A north-east medical practice has been told to apologise to the son of a man who died of colorectal cancer due to an “unreasonably failure” to properly assess, treat and monitor one of his medical conditions.
In a new report, the Scottish Public Services Ombudsman (SPSO) has upheld a complaint by the family of the NHS Grampian patient, who is referred to in the report as Mr A, regarding his medical treatment.
Relatives had complained to the SPSO that the practice had been late in referring his late father for appropriate investigation of iron-deficient anaemia, a condition which results in a lack of adequate amounts of healthy red blood cells.
Mr A’s son had argued that an urgent colonoscopy should have been arranged, in line with cancer referral guidelines, and also raised concerns that his father was eventually referred to a vascular surgeon instead of directly for a colonoscopy.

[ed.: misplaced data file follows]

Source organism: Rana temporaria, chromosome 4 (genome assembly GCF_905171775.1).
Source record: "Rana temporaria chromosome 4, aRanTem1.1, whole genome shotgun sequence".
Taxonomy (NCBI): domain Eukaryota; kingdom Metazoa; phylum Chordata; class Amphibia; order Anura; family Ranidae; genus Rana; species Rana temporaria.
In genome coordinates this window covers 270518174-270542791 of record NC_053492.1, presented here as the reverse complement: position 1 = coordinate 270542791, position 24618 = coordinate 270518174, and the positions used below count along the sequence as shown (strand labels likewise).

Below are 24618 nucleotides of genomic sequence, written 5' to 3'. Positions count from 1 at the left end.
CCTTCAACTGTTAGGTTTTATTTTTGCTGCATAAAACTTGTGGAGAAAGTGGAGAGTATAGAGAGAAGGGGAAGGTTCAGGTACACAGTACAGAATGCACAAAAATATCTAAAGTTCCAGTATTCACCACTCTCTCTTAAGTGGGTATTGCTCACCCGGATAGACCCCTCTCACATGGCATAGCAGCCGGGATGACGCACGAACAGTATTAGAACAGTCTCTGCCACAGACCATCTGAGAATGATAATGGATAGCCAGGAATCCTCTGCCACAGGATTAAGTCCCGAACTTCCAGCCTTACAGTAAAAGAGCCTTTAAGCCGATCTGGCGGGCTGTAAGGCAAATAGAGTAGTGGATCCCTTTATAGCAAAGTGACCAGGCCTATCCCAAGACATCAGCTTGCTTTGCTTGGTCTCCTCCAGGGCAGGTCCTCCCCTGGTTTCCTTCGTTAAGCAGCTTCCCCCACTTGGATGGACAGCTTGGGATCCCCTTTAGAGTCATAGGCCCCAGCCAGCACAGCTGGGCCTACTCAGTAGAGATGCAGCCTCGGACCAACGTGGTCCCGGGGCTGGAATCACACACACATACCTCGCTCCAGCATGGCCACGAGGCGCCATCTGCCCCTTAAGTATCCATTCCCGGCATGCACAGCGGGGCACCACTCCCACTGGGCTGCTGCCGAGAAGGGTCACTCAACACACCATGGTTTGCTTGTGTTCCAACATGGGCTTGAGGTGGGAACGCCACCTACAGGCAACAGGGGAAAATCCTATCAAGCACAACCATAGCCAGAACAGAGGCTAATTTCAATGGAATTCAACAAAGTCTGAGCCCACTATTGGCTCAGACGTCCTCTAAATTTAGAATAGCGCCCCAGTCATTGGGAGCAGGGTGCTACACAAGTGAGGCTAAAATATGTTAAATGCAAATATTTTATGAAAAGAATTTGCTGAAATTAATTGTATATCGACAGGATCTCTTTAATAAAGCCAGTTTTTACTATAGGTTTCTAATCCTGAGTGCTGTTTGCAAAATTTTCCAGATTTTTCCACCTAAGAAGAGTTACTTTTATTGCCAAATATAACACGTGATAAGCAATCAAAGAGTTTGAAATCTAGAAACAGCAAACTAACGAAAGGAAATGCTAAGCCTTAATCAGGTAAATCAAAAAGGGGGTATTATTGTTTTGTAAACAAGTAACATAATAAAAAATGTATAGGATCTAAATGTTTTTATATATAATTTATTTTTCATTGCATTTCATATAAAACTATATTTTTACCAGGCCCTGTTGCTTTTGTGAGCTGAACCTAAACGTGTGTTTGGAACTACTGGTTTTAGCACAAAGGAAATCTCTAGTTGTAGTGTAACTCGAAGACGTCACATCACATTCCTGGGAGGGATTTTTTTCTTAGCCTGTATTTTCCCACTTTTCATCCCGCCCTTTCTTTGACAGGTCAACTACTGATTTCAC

His father was subsequently diagnosed with colorectal cancer, which was not responding to treatment, and he later died.
The practice told the SPSO that an earlier referral was not deemed appropriate, due to Mr A’s other complex medical conditions.
A statement by the SPSO Said: “We took independent medical advice from a GP, who advised there was no current complex medical conditions which could have explained the significant deterioration in Mr A’s red blood count.
“As such, they advised that cancer referral guidelines should have been followed, and Mr A should have been appropriately assessed and referred for urgent investigation.”
The medical practice was told to apologise to the family and the GP involved was advised to attend a clinical support group for a clinical assessment knowledge review.